No doubt wishing to finish Marx’s great work even though it would come with a cost and pressed by Marxists to do so, Engels finally published volume 3.

As I have noted before, once Engels published volume 3, the inevitable happened: hostile critics of Marxism and even some sympathetic supporters of Marx pointed to this devastating contradiction between volumes 1 and 3.

Engels scrambled to re-write history and defend Marx: finally, in his “Supplement and Addendum” to Volume 3 of Capital published in 1895 Engels defended volume 1 by saying that the law of value there only applied to the pre-modern world of commodity exchange before prices of production came to dominate modern capitalism. Engels also
defended this apologetic rewriting of history in a private letter to Werner Sombart of March 11, 1895 (see here).

But that will not do: this was a dishonest Marxist intellectual fraud by Engels; the two volumes of Capital were and are contradictory, as numerous critics of Marxism have noted from Joan Robinson (Robinson 1950: 359) and Gerald F. Shove (Shove 1944: 48–49), to Werner Sombart (1894) and Achille Loria (1895; English trans. Loria 1920; see also here), and to Eugen von Böhm-Bawerk (1949 [1896]).

Böhm-Bawerk, Eugen von. 1949 [1896]. “Karl Marx and the Close of His System,” in Paul. M. Sweezy (ed.), Karl Marx and the Close of His System and Böhm-Bawerk’s Criticism of Marx. August M. Kelley, New York. 3–120.

Engels, F. 1991 [1895]. “Supplement and Addendum” to Volume 3 of Capital,” in Karl Marx, Capital. A Critique of Political Economy. Volume Three (trans. David Fernbach). Penguin Books, London.

Howard, Michael Charles and John E. King. 1989. A History of Marxian Economics. Volume I, 1883–1929. Princeton University Press, Princeton, NJ.

Loria, Achille. 1895. “L’opera postuma di Carlo Marx,” Nuova Antologia di Scienze 55.3 (February): 460–496.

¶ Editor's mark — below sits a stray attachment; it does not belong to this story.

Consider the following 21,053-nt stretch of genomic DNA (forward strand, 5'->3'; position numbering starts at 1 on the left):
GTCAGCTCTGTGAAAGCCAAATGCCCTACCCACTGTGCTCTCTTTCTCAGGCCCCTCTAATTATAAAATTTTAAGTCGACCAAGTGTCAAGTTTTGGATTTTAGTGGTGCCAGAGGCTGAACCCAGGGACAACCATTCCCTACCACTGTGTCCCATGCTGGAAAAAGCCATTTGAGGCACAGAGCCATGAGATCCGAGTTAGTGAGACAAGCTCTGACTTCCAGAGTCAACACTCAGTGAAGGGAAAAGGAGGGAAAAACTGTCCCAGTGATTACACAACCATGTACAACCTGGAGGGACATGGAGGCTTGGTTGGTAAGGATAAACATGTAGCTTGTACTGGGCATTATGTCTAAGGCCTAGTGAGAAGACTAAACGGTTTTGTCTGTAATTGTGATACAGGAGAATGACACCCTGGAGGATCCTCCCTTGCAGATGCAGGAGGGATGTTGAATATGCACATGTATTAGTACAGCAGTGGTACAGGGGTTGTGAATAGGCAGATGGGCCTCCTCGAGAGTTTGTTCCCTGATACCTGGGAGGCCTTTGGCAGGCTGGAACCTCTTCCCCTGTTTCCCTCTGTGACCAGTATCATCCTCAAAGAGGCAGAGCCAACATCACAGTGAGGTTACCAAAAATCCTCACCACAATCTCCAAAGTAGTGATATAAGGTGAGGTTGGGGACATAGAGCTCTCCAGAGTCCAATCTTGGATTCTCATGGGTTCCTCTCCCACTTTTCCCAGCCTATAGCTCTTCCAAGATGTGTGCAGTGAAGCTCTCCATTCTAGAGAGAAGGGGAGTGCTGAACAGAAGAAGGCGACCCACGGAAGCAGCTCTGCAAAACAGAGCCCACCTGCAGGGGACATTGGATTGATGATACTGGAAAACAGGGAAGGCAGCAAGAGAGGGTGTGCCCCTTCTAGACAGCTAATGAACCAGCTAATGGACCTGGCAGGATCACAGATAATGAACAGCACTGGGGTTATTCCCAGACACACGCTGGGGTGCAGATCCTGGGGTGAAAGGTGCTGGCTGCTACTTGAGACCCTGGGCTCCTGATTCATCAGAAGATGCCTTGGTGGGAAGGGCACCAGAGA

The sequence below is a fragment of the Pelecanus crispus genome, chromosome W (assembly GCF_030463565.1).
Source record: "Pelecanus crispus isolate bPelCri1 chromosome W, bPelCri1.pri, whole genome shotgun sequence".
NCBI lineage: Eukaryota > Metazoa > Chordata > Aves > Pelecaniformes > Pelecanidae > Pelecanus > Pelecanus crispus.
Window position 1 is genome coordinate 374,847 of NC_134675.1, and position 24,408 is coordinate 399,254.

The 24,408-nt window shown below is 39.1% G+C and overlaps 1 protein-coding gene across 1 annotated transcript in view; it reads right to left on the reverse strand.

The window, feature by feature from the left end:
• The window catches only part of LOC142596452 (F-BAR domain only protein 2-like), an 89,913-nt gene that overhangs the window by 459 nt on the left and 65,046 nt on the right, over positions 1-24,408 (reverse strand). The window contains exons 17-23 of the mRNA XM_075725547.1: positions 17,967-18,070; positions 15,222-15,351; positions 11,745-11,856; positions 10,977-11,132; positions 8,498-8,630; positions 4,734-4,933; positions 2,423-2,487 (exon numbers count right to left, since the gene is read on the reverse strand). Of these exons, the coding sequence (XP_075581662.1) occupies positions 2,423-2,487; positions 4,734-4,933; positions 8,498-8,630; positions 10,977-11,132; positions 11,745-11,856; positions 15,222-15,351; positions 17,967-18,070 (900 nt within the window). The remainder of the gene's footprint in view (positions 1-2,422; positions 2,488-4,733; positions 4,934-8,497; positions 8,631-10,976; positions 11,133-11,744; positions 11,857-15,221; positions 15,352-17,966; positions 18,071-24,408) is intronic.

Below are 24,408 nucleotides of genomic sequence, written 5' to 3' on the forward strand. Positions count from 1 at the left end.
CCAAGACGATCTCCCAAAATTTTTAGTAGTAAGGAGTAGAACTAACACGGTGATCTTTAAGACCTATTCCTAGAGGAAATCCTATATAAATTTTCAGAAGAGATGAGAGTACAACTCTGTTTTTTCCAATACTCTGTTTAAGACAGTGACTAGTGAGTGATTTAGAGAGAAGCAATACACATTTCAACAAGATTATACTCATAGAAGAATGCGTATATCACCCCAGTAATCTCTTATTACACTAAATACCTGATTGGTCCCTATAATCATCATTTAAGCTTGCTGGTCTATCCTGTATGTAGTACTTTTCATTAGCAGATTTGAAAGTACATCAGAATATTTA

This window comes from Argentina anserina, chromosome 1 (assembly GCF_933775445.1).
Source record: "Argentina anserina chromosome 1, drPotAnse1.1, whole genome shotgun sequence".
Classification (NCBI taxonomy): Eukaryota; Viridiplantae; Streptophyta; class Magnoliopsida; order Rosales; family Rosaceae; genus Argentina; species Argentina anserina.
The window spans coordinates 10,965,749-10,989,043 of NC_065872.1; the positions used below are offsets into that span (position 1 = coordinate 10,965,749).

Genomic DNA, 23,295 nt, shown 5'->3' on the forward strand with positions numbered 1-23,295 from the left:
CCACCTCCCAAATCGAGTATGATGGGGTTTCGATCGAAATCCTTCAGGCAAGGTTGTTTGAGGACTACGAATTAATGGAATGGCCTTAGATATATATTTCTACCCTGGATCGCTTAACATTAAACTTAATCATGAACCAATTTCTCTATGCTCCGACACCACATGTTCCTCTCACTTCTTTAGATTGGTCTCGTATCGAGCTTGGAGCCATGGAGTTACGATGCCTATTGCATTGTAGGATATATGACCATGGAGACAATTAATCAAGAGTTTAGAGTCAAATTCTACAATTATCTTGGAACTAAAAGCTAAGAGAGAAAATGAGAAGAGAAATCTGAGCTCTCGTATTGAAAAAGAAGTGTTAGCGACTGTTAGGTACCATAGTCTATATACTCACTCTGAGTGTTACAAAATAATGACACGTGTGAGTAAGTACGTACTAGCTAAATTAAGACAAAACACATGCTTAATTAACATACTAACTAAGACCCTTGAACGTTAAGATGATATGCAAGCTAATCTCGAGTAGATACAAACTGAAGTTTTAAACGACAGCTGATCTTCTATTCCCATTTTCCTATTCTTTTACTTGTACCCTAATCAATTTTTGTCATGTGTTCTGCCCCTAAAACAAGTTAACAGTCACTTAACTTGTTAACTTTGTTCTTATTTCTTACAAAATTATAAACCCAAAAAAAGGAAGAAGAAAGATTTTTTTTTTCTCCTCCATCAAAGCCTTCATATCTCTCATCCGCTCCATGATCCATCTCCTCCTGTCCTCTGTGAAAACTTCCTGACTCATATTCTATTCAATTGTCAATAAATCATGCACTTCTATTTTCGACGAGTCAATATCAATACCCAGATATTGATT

Loria, Achille. 1920. Karl Marx. (trans. Eden and Cedar Paul), George Allen and Unwin Ltd., London.

Marx, Karl. 1906. Capital. A Critique of Political Economy (vol. 1; rev. trans. by Ernest Untermann from 4th German edn.). The Modern Library, New York.

Marx, Karl. 1909. Capital. A Critique of Political Economy (vol. 3; trans. Ernst Untermann from 1st German edn.). Charles H. Kerr & Co., Chicago.

Marx, Karl. 1990. Capital. A Critique of Political Economy. Volume One (trans. Ben Fowkes). Penguin Books, London.

Robinson, Joan. 1950. Review of Karl Marx and the Close of his System by Eugen von Böhm-Bawerk (ed. Paul Sweezy), The Economic Journal 60.238: 358–363.

Shove, G. F. 1944. “Mrs. Robinson on Marxian Economics,” The Economic Journal 54.213: 47–61.

Sombart, Werner. 1894. “Zur Kritik des ökonomischen Systems von Karl Marx” [Toward a Critique of the Economic System of Karl Marx], Archiv für soziale Gesetzgebung und Statistik 7: 555–594.


  1. I predict the LORD will make another 50+ posts on this topic, each one a desperate rationalization of yet another piece of evidence he's forced to ignore to keep his house of cards standing.

    And I'll be underneath each one to remind him what a vile little beast he is for the effort.


    1. Good for you, old chap!

      Why, your careful, rational arguments and response to my points and citations -- not to mention mature and polite tone -- is impressive and does you credit!

      I'm sure lots of people have been converted to Marxism just by reading your comment.. What, with the eloquence of your arguments and all that evidence you cite!! A fine chap you like will always be welcome here!

  2. Hedlund, after calling me low and denying he did so, claimed he never calls names.

    Well, to be fair "Vile Little Beast" does sound like an Evelyn Waugh novel. So at least he's not as crude as some.

    1. Yes, I denied because I had misremembered the incident. And then you linked where I had said it, and I apologized and retracted the remark forthwith. There followed several attempts on my part to extend an olive branch, all of them snubbed summarily. And now we get this conveniently abridged version of the story.

      Frankly, Ken, you fooled me again; you really are low. And that's not an insult, but an observation.